Dear Dad, Mum's Gone.

This story is for the History Competition.
Hope you enjoy!

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5. A Letter From Father.

"Once again, the bombing destroyed many houses, buildings road vehicles and families last night. We have just had news in that Coventry was bombed a few nights ago, but the Cathedral was left standing through-out the wreckage. More on the bombing later."

 

It had been a few weeks since our house had almost collapsed. Mother had been fussy around the house, cleaning, tidying, and blocking out light. Robert had managed to fit in a couple of hours sleep in between school and dinner. Ralph still wasn't doing any better. Luckily, I'd managed to find a shiny coin on the floor, on the curb beside the Caller's house. I managed to buy a loaf of bread, and a bottle of milk, even though they demanded to check my rationing book. I had to pretend somebody had checked it off, even though I hadn't bought anything.

 

When I arrived home from the long queues on Wallburt Street, I almost trod on a left-over envelope trapped in the letterbox. I pulled it out, and flipped it over, only so my eyes could meet the best sight I'd seen in weeks. Fathers perfectly, neat scribbles! Finally, he'd managed to send us a letter!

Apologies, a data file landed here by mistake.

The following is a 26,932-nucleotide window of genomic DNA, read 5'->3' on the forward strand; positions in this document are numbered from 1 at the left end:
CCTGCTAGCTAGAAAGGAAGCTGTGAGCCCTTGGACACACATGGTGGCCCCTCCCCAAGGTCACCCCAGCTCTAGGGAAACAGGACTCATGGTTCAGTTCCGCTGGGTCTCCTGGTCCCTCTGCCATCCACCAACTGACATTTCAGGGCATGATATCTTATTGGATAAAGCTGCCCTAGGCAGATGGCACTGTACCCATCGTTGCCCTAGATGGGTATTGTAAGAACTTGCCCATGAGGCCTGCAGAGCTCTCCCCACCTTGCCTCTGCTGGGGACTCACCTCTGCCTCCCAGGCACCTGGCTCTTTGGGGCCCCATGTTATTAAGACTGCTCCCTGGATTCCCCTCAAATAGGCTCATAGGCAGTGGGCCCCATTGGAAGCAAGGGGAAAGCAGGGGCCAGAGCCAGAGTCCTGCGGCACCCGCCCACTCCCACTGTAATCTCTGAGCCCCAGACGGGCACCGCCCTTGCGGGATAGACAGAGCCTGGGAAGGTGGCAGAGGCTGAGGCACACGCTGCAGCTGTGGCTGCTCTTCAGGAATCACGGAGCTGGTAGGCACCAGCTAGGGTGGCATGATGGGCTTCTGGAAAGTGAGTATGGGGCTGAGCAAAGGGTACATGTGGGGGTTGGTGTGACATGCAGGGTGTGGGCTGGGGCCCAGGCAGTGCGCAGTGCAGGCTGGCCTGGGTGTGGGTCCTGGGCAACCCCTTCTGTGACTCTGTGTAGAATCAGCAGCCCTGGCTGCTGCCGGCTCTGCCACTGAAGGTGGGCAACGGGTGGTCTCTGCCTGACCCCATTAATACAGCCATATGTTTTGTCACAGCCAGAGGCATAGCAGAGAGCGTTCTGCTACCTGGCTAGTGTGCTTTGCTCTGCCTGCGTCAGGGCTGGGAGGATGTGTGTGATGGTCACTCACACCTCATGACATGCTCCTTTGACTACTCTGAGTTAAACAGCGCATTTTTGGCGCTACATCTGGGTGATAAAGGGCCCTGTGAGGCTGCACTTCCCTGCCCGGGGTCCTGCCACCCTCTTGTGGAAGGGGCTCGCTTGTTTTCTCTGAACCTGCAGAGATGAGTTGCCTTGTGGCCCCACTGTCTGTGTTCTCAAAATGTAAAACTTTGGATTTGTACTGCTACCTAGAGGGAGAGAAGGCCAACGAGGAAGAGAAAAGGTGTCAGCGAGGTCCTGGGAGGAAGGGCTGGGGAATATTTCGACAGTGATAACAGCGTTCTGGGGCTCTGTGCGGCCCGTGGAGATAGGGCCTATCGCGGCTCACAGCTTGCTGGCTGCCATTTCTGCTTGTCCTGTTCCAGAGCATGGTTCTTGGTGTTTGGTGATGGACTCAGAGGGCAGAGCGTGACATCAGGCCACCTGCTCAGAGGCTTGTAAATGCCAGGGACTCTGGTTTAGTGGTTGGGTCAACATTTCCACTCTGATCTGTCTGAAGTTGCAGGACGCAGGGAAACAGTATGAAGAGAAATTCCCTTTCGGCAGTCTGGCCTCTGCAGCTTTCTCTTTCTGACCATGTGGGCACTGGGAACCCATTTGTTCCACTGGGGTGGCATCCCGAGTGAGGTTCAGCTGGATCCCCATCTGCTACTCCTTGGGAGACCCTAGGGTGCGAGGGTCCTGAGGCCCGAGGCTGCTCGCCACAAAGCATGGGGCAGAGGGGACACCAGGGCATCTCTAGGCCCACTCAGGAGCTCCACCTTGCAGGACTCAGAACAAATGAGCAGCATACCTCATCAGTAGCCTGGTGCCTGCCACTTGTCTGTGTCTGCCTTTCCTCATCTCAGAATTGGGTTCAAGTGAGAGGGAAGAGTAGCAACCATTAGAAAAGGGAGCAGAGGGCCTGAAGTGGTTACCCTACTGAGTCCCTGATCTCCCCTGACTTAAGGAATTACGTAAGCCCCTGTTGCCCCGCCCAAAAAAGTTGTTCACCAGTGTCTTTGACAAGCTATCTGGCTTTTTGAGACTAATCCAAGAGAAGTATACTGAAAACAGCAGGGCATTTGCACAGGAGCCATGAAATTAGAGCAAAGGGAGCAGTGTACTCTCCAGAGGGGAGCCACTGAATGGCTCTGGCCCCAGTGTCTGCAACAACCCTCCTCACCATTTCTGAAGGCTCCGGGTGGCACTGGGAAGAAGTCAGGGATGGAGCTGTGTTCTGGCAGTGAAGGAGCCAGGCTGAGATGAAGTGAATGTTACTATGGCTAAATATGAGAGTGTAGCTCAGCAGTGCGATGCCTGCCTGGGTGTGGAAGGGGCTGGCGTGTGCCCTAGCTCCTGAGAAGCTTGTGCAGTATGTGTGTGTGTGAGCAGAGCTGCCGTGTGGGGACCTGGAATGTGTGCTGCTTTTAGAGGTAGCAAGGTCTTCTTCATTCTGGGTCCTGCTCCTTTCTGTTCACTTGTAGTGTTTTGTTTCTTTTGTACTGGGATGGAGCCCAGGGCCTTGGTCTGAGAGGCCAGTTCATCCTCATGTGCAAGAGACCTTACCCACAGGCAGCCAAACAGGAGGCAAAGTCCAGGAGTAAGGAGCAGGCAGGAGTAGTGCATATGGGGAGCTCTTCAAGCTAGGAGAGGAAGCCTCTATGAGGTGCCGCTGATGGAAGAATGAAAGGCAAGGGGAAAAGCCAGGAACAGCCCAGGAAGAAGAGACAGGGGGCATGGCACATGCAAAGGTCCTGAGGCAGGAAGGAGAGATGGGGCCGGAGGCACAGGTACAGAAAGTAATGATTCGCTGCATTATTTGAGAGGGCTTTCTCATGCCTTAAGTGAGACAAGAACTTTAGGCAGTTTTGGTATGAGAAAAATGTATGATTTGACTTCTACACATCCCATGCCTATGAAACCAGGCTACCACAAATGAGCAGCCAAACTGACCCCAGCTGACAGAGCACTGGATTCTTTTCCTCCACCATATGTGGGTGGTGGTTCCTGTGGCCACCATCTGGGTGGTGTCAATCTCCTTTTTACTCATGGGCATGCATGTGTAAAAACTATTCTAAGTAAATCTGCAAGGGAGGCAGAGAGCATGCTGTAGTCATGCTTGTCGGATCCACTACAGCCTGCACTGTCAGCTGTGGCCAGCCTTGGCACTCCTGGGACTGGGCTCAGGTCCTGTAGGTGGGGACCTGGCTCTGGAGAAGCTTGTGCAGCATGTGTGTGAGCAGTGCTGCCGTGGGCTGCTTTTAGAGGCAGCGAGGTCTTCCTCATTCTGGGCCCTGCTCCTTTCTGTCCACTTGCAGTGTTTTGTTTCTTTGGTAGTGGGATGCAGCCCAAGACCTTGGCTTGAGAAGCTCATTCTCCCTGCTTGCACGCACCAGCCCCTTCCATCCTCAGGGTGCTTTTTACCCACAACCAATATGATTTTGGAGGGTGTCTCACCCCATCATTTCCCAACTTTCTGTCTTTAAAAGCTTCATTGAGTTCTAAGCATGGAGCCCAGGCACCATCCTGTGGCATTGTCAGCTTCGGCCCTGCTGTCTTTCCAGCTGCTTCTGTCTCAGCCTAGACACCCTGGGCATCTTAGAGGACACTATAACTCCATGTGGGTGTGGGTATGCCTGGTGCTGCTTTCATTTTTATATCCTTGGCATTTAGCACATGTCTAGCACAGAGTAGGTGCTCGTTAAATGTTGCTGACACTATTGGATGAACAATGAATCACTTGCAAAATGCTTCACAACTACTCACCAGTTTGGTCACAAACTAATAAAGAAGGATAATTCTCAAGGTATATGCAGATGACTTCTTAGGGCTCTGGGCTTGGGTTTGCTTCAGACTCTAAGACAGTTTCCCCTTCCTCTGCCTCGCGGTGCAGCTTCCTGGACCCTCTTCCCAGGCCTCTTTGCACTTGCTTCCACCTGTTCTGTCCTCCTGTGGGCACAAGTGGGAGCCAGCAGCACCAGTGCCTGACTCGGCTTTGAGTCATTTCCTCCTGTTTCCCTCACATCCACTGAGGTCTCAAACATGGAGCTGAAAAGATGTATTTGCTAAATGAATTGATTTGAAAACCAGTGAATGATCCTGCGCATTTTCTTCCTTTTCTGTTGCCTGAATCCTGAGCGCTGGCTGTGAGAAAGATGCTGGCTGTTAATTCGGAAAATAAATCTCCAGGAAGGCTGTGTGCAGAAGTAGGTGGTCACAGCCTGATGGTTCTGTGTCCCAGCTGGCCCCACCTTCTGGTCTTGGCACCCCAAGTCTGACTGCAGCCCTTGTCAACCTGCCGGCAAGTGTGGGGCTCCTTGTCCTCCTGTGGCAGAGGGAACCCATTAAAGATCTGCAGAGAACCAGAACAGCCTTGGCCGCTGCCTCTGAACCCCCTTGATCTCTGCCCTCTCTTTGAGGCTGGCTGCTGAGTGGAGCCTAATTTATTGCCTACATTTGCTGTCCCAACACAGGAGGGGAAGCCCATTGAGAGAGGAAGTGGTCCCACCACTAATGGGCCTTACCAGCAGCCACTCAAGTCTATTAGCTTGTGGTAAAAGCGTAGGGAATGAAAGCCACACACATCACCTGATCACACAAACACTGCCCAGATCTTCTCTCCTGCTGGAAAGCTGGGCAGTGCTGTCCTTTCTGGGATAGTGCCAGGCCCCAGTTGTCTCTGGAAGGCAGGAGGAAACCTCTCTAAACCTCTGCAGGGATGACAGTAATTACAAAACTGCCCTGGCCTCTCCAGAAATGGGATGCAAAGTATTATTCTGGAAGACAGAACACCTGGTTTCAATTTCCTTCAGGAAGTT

"Mum!"

My feet pounded across the carpet as I made my way into the kitchen. Mum looked up to the sound of my voice. It was then and there that we felt most at home. I passed over the letter. She tore it open. At that moment, Ralph and Robert's footsteps descended the staircase, and they both bolted into the kitchen.

Mum's eyes scanned the paper. I could hear her breathing hard and fast. When I her eyes left the paper, her lip curled into a sort of smile. She wasn't happy until we'd all read the letter.

 

Dear My Love and Kids,

I'm sorry it's been a while since I've written. I've had to spend most of my free time polishing up the planes, ready for them to fly up and into the air, ready to battle against the Hun. I'm not afraid to say their name. I have a strange, but positive feeling that all will be well by the end of the war. Something great. I just can't manage to speak it aloud yet. I need to believe.

Anyway, I hope all has been well for you. I know it must be hard, not leaving to be evacuated. I know it must be hard for you, too, my dear, all the cooking, cleaning, buying. We don't have a lot of food down here. It's all been rationed. Times are hard, for the both of us.

I'm sorry this letter has been so brief, and full of complaints, but I hope you understand that also paper, and ink pens, are also being rationed. One page per month, I am told.

I hope this letter has been worth-while for you all. I'm sorry I was not home for your birthday, Nancy, but I wish you a great day, and happy-belated birthday, okay?

I love you all, and wish you luck down there.

Love, your Husband and Father.

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